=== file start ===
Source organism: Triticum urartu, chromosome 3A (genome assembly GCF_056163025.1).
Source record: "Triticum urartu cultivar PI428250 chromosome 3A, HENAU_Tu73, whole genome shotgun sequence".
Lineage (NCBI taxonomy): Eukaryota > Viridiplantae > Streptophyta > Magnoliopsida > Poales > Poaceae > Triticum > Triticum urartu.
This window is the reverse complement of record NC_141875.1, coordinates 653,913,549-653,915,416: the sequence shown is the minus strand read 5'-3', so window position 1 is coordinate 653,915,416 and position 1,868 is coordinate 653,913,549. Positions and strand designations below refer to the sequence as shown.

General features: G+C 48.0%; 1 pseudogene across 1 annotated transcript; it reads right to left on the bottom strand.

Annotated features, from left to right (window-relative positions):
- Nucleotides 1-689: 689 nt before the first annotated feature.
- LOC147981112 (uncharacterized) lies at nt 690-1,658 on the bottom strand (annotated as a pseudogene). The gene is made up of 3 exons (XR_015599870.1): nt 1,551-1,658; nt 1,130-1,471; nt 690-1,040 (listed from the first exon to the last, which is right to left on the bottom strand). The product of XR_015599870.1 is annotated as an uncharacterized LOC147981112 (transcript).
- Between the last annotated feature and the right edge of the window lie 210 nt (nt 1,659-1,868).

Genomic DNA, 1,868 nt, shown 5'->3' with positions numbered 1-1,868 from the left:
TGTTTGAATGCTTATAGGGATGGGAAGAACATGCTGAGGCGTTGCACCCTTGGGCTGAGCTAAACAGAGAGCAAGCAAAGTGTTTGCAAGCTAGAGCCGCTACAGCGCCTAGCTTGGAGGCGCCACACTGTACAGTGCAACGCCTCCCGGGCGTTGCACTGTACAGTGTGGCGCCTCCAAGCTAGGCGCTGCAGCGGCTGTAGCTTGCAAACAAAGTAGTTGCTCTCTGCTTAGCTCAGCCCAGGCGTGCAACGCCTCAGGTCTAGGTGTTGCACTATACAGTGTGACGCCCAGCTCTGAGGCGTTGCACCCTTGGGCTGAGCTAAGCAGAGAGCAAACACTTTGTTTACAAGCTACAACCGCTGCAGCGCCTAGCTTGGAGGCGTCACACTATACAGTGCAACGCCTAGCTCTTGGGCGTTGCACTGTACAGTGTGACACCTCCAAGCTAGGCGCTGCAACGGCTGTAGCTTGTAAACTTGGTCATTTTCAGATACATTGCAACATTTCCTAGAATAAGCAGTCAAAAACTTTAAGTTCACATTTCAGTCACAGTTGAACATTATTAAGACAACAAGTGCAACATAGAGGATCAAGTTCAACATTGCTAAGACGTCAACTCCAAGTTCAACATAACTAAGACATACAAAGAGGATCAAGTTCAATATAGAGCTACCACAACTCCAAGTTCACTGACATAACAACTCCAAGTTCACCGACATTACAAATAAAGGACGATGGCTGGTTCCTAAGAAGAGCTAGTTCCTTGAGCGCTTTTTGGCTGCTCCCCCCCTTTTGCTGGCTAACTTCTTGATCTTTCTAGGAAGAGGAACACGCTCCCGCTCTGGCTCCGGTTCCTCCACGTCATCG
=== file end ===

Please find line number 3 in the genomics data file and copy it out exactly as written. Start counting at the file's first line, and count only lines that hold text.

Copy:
Lineage (NCBI taxonomy): Eukaryota > Viridiplantae > Streptophyta > Magnoliopsida > Poales > Poaceae > Triticum > Triticum urartu.